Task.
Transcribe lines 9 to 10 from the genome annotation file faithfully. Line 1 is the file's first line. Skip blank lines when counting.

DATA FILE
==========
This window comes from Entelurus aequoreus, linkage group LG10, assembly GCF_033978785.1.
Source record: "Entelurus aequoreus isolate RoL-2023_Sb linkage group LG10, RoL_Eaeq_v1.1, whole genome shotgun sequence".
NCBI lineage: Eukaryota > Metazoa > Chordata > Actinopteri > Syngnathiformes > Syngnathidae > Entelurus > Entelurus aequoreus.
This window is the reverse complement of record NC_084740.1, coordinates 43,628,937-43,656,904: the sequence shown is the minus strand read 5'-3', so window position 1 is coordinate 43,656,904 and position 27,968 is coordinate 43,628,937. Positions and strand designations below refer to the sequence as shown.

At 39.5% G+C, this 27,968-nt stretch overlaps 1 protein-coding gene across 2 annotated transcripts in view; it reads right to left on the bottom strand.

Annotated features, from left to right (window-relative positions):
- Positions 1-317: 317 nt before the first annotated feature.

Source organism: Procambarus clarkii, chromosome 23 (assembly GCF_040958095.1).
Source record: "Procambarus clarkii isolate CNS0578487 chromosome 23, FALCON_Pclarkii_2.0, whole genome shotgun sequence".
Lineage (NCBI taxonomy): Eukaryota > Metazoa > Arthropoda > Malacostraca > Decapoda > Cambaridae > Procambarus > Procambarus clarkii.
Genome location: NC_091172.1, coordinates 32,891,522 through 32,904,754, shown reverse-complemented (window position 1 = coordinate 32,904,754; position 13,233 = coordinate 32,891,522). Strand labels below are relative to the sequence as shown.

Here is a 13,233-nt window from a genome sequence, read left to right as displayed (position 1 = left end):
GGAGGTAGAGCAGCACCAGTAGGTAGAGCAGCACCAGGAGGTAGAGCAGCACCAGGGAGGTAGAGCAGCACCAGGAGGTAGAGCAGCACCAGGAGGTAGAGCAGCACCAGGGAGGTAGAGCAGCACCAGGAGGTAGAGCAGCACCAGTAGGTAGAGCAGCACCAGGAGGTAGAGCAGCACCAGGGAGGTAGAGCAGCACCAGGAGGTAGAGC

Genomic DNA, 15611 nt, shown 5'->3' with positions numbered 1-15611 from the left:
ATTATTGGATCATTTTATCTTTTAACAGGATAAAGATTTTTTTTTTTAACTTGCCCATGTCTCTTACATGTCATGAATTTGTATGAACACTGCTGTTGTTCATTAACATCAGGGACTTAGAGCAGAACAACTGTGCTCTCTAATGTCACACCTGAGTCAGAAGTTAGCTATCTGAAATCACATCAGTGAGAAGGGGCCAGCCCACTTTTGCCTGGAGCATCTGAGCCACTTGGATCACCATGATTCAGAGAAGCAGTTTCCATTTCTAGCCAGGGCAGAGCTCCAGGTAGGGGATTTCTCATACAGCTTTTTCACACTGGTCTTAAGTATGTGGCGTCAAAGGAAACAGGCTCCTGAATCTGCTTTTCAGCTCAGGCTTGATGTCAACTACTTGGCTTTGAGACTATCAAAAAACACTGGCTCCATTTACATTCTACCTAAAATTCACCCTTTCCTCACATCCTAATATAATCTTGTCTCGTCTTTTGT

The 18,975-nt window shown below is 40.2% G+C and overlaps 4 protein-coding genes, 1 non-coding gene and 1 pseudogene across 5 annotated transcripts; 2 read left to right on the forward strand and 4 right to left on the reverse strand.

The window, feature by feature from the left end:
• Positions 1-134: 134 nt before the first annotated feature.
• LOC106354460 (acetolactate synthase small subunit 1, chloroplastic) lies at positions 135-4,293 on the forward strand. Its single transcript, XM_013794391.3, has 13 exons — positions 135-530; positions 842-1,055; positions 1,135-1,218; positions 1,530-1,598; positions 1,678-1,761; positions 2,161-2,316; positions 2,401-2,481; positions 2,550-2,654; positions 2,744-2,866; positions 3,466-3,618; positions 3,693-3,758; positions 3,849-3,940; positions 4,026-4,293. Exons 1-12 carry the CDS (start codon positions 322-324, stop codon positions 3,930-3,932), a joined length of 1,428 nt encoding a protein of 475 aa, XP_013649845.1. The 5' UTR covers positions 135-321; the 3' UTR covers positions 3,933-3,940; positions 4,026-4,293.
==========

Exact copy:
Source record: "Procambarus clarkii isolate CNS0578487 chromosome 23, FALCON_Pclarkii_2.0, whole genome shotgun sequence".
Lineage (NCBI taxonomy): Eukaryota > Metazoa > Arthropoda > Malacostraca > Decapoda > Cambaridae > Procambarus > Procambarus clarkii.